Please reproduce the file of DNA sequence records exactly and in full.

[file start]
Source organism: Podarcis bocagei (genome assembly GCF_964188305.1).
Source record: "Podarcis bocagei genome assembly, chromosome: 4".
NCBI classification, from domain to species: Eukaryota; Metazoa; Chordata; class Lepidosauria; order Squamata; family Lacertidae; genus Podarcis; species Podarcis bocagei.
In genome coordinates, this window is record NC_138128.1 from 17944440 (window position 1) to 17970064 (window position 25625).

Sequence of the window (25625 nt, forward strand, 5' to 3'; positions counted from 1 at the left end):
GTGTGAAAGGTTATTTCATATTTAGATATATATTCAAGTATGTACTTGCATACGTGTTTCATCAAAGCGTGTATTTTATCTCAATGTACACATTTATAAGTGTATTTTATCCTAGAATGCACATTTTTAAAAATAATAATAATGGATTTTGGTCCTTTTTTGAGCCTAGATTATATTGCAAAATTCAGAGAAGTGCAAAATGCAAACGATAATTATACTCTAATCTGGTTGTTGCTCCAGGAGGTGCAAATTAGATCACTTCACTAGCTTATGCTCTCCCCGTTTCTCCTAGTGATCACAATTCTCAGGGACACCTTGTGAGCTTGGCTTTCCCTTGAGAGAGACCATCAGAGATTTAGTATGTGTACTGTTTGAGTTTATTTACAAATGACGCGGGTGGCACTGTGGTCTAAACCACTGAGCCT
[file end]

Source organism: Podarcis bocagei (genome assembly GCF_964188305.1).
Source record: "Podarcis bocagei genome assembly, chromosome: 4".
NCBI classification, from domain to species: Eukaryota; Metazoa; Chordata; class Lepidosauria; order Squamata; family Lacertidae; genus Podarcis; species Podarcis bocagei.
In genome coordinates, this window is record NC_138128.1 from 17944440 (window position 1) to 17970064 (window position 25625).

Sequence of the window (25625 nt, forward strand, 5' to 3'; positions counted from 1 at the left end):
GTGTGAAAGGTTATTTCATATTTAGATATATATTCAAGTATGTACTTGCATACGTGTTTCATCAAAGCGTGTATTTTATCTCAATGTACACATTTATAAGTGTATTTTATCCTAGAATGCACATTTTTAAAAATAATAATAATGGATTTTGGTCCTTTTTTGAGCCTAGATTATATTGCAAAATTCAGAGAAGTGCAAAATGCAAACGATAATTATACTCTAATCTGGTTGTTGCTCCAGGAGGTGCAAATTAGATCACTTCACTAGCTTATGCTCTCCCCGTTTCTCCTAGTGATCACAATTCTCAGGGACACCTTGTGAGCTTGGCTTTCCCTTGAGAGAGACCATCAGAGATTTAGTATGTGTACTGTTTGAGTTTATTTACAAATGACGCGGGTGGCACTGTGGTCTAAACCACTGAGCCT